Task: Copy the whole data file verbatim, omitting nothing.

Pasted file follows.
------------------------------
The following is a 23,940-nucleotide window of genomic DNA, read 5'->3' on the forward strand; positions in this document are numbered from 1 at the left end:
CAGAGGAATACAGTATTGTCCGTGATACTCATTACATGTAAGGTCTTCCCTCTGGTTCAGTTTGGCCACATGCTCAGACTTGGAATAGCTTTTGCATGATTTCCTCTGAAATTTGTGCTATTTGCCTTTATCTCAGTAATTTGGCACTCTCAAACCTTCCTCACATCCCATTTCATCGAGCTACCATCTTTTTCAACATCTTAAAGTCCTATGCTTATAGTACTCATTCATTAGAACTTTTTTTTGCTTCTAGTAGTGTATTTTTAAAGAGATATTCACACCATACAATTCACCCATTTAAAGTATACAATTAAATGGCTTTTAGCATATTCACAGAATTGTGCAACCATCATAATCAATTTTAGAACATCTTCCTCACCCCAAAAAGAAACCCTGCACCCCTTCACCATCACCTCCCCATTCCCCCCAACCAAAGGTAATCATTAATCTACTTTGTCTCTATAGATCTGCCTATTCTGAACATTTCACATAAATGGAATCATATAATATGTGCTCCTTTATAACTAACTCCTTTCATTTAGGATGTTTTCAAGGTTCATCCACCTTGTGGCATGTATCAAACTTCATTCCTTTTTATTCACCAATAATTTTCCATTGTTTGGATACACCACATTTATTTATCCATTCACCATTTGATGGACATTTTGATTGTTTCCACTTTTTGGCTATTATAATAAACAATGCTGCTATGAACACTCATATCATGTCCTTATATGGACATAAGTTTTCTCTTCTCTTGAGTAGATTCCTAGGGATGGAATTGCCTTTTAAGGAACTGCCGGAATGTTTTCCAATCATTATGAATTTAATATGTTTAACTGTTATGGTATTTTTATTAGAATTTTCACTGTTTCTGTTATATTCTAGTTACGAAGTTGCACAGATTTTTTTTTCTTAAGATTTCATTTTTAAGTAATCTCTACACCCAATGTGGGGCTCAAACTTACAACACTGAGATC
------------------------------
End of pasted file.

The following is a 23,940-nucleotide window of genomic DNA, read 5'->3' on the forward strand; positions in this document are numbered from 1 at the left end:
CAGAGGAATACAGTATTGTCCGTGATACTCATTACATGTAAGGTCTTCCCTCTGGTTCAGTTTGGCCACATGCTCAGACTTGGAATAGCTTTTGCATGATTTCCTCTGAAATTTGTGCTATTTGCCTTTATCTCAGTAATTTGGCACTCTCAAACCTTCCTCACATCCCATTTCATCGAGCTACCATCTTTTTCAACATCTTAAAGTCCTATGCTTATAGTACTCATTCATTAGAACTTTTTTTTGCTTCTAGTAGTGTATTTTTAAAGAGATATTCACACCATACAATTCACCCATTTAAAGTATACAATTAAATGGCTTTTAGCATATTCACAGAATTGTGCAACCATCATAATCAATTTTAGAACATCTTCCTCACCCCAAAAAGAAACCCTGCACCCCTTCACCATCACCTCCCCATTCCCCCCAACCAAAGGTAATCATTAATCTACTTTGTCTCTATAGATCTGCCTATTCTGAACATTTCACATAAATGGAATCATATAATATGTGCTCCTTTATAACTAACTCCTTTCATTTAGGATGTTTTCAAGGTTCATCCACCTTGTGGCATGTATCAAACTTCATTCCTTTTTATTCACCAATAATTTTCCATTGTTTGGATACACCACATTTATTTATCCATTCACCATTTGATGGACATTTTGATTGTTTCCACTTTTTGGCTATTATAATAAACAATGCTGCTATGAACACTCATATCATGTCCTTATATGGACATAAGTTTTCTCTTCTCTTGAGTAGATTCCTAGGGATGGAATTGCCTTTTAAGGAACTGCCGGAATGTTTTCCAATCATTATGAATTTAATATGTTTAACTGTTATGGTATTTTTATTAGAATTTTCACTGTTTCTGTTATATTCTAGTTACGAAGTTGCACAGATTTTTTTTTCTTAAGATTTCATTTTTAAGTAATCTCTACACCCAATGTGGGGCTCAAACTTACAACACTGAGATC